Books Blog: English Literature & Linguistics

New Edition of Mark Twain’s “Huck Finn” Replaces “Nigger” with “Slave”

Posted in Classics, Oddly... by Elliott Back on January 7th, 2011.

The headline says it all. According to the Guardian article Censoring Mark Twain’s ‘n-words’ is unacceptable, a new edition of The Adventures of Tom Sawyer and Huckleberry Finn from Alabama-based publisher NewSouth books plans to replace “nigger” with “slave,” and “injun” with “indian” in what they describe as a “bold move compassionately advocated” to replace “two hurtful epithets” that have caused the book to often fall off of school curriculum nationwide.

What’s the point of reading a censored version of the book? By the time that we Americans dilute our literary heritage, taking away both impact and historical significance from what we read, we will have thoroughly become a nation of imbeciles, and may not even notice the loss.

As the famous Mark Twain said, “The difference between the almost right word and the right word is really a large matter it’s the difference between the lightning bug and the lightning.” And in his books, I’m sure he’d prefer that the rights words, as written, continue to be used.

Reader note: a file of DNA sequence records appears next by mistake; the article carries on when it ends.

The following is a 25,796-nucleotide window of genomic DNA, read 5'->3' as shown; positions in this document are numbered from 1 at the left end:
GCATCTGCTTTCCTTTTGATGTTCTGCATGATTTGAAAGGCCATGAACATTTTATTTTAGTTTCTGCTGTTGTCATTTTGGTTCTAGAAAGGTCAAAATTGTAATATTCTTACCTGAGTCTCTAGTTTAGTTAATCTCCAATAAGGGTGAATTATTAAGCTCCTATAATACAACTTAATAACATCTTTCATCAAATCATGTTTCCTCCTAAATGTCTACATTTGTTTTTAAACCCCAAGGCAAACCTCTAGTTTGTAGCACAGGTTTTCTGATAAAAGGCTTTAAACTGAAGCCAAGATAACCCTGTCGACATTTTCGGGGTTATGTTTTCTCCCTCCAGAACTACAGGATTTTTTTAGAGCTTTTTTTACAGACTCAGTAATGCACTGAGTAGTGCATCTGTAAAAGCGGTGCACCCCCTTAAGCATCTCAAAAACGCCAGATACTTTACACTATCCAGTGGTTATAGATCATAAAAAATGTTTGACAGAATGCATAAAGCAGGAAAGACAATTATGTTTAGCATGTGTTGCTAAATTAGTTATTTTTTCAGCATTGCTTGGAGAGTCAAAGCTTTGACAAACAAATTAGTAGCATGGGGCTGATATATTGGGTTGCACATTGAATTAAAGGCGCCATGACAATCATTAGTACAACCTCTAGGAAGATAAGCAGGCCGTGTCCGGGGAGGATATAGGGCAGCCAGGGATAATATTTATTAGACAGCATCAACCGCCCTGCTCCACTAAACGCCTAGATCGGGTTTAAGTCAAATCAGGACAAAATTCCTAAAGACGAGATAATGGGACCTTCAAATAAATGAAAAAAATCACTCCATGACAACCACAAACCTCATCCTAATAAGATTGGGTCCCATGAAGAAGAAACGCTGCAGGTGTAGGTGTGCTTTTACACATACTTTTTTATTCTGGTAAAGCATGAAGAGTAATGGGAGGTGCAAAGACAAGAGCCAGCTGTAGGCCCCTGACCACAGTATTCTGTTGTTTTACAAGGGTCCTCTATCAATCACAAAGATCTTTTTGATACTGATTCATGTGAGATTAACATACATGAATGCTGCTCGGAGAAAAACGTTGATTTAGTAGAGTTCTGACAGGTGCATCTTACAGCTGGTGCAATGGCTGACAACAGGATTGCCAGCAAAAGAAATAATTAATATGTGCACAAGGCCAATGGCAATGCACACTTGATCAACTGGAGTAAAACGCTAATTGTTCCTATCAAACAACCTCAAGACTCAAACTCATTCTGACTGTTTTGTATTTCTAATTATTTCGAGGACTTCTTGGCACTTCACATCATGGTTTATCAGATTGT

More Six Word Short Stories

Posted in Classics by Elliott Back on March 1st, 2009.

I’ve posted about 6 word short stories before, but now it’s time to celebrate the genre with new dedicated blog Six Word Stories:

My current favorite is this one:

“Hello Son,” it said, tentacles waving. G. Sulea

Stomache is Stomach and Ache

Posted in Language by Elliott Back on June 29th, 2008.

I “invented” the term stomache the other day, by noticing how the words stomach and ache overlap. Why should you say “stomach ache” when they both already share an ach? Take that ach out! Here is a visual depiction of the future evolution of the phrase “stomach ache”:


Urban Dictionary has a definition of its own:

1. Stomache

An idiot who can’t spell “stomach”.
Guy1: Man, my stomache is killing me.
Guy2: It’s stomach, dumbass.

2. stomache

Upset stomach, contracted form of “stomach ache”
You can’t sit on my lap, pet, I have a stomache.

The rest of the Google references will take you to pages about gastroenterology, under the assumption that stomache is really just a common mispelling of stomach. Unfortunately, I’m writing this to tell you that it’s not. It’s its own new portmanteau word, replacing “stomach ache.”

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